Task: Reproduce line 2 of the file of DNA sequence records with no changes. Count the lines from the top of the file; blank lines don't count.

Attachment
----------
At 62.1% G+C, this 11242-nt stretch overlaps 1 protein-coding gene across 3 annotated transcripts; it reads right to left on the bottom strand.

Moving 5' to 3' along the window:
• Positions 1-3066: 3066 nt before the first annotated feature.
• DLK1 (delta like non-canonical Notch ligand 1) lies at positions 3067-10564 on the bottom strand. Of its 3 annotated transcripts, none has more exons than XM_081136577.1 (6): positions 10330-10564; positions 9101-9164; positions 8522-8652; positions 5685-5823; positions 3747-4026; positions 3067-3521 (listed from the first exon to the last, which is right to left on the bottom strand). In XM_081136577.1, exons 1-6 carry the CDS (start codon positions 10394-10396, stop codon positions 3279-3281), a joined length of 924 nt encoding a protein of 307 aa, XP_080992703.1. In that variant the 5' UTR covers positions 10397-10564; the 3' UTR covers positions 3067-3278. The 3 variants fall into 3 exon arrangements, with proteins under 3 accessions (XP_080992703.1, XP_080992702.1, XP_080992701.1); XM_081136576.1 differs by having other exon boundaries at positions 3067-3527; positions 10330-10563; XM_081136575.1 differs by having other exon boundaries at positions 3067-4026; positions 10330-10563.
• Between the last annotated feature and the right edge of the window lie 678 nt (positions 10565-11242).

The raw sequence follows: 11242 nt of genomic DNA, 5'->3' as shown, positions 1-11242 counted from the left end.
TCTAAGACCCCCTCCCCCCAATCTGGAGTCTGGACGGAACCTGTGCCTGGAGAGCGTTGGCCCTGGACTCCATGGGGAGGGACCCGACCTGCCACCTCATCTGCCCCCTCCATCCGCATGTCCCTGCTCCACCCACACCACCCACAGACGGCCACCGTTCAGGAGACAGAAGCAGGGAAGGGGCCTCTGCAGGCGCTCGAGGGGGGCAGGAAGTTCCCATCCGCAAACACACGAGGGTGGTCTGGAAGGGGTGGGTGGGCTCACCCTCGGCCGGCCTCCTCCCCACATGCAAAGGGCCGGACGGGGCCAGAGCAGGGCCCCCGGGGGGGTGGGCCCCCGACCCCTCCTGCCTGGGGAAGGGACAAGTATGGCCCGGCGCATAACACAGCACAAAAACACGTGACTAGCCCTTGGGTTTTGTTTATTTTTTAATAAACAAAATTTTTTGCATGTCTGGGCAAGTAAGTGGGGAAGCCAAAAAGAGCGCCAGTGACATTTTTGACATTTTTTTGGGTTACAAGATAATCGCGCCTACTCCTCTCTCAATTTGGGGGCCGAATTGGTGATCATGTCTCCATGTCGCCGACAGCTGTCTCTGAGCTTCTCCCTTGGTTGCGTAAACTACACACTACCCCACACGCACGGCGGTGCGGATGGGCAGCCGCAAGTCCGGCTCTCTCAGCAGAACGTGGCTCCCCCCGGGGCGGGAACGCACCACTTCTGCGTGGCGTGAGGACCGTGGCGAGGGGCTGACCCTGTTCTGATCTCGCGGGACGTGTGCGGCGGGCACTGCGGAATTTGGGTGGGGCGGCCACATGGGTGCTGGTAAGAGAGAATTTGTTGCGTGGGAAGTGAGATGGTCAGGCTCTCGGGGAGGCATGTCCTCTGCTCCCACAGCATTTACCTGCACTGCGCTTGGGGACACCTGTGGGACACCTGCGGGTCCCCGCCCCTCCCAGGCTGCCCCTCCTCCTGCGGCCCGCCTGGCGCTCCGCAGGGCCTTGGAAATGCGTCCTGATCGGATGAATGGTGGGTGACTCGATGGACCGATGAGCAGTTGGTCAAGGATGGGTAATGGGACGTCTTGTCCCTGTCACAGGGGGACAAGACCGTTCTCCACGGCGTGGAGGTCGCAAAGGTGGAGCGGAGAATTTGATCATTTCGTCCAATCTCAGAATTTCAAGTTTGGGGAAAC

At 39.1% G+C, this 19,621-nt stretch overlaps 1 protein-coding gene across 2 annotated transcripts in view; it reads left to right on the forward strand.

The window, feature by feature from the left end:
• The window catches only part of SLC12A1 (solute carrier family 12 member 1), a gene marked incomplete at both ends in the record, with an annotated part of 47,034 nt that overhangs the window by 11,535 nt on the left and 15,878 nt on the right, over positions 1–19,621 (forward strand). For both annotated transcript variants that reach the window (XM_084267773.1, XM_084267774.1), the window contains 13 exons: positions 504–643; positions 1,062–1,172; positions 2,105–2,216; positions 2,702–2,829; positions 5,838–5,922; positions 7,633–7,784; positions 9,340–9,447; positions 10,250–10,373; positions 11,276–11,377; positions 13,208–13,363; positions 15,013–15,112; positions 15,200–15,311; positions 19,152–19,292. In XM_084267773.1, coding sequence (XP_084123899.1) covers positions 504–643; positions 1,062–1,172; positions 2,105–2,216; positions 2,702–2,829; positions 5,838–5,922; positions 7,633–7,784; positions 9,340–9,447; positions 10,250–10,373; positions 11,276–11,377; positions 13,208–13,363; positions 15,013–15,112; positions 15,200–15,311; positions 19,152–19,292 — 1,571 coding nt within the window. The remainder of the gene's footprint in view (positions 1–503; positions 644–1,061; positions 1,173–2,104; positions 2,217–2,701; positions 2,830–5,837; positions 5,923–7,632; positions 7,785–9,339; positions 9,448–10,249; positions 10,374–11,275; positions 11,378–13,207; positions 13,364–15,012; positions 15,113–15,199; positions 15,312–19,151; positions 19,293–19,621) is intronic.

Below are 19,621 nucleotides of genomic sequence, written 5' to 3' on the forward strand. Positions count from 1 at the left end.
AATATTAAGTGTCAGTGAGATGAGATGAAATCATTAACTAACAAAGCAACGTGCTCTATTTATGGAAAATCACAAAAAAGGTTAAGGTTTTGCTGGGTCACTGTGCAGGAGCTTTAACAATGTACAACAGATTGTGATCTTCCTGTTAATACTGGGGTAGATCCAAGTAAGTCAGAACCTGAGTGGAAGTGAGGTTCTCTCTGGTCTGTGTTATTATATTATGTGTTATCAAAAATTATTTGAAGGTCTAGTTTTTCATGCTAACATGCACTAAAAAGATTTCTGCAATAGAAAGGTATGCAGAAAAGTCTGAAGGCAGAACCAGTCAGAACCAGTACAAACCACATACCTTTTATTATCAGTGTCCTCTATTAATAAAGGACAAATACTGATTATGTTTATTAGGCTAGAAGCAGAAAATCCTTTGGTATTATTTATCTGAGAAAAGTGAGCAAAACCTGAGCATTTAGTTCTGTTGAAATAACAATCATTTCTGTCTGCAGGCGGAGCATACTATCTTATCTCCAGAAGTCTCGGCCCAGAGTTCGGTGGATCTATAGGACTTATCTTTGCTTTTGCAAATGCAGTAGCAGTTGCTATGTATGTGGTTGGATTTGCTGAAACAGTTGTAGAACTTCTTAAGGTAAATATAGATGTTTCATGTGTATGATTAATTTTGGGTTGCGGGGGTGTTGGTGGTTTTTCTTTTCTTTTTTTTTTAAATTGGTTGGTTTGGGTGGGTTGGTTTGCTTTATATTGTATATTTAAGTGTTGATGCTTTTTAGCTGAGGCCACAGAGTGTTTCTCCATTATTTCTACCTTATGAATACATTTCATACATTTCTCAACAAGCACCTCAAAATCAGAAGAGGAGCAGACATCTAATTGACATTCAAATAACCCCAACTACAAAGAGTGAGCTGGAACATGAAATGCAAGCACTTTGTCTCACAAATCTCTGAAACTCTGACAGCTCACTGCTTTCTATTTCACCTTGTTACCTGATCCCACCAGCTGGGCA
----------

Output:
Moving 5' to 3' along the window: